You should call your doctor immediately if you find yourself in this range as it can be dangerous to your health. If your blood ketones are over 3.0 mmol/L, then this is considered a medical emergency and you should find the nearest emergency room or call 911.
Of course, your doctor should go over this with you and help you understand how to read your blood ketone levels. If you are looking at your blood ketones because you are trying to manage a ketogenic diet, the guidelines are going to be vastly different.
The guidelines for testing blood ketones while you are on a ketogenic diet are significantly less strict than they are for diabetics. Generally, you will want to test your blood ketones about an hour after waking up and before you have had anything to eat or drink.
Testing your blood ketones at this time specifically will give you the best idea of what the ketone levels in your body are at when you are in a fasting state.
By avoiding eating for that first hour, you can avoid the phenomenon known as the “dawn effect” that can happen when you increase your blood sugar in the early morning by eating.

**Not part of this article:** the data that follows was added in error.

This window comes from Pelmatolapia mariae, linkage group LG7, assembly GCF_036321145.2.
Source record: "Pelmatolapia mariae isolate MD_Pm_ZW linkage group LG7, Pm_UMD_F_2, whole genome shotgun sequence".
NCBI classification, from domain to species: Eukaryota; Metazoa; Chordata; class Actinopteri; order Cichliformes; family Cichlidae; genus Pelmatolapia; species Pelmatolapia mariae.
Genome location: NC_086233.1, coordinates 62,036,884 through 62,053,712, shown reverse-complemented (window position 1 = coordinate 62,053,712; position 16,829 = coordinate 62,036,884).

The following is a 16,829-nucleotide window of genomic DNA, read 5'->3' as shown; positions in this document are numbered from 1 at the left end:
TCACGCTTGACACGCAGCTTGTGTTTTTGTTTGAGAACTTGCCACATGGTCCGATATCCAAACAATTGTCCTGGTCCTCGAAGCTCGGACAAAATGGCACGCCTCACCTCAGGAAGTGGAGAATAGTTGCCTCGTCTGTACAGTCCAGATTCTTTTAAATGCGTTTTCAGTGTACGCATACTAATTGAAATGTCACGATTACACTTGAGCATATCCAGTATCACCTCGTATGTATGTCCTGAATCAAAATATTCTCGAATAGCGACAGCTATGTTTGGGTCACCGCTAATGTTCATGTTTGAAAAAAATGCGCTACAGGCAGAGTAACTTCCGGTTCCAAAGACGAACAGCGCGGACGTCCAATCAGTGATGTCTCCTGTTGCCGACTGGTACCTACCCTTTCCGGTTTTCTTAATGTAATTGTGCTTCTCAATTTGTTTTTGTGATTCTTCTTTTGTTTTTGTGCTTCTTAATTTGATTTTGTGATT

When you do this, your glucose will be higher and your ketones will be at their lowest point, which is the exact opposite of what you want when you are on a ketogenic diet.
You could also test your blood ketones before lunch or dinner. You will want to do this four hours after your previous meal. For example, if you are planning to test your ketones before lunch, make sure that breakfast was around four hours ago before you test.
This will ensure that the blood ketone reading isn’t affected by lingering glucose from your last meal.
If you are curious as to how your body responds to your food, you can also go the extra step and measure your blood ketones before and after you eat. You will want to make sure that you are measuring the blood ketones right before you begin eating your meal to get your initial reading.
After that, you will want to test both 30 minutes after the meal and then 120 minutes after the meal. This will give you a good idea of how your body responds to the food that you have ingested.
As for how often you should be testing, it varies as well. If you are just beginning a ketogenic journey, you might want to test around twice a day as well as test occasionally for food sensitivities.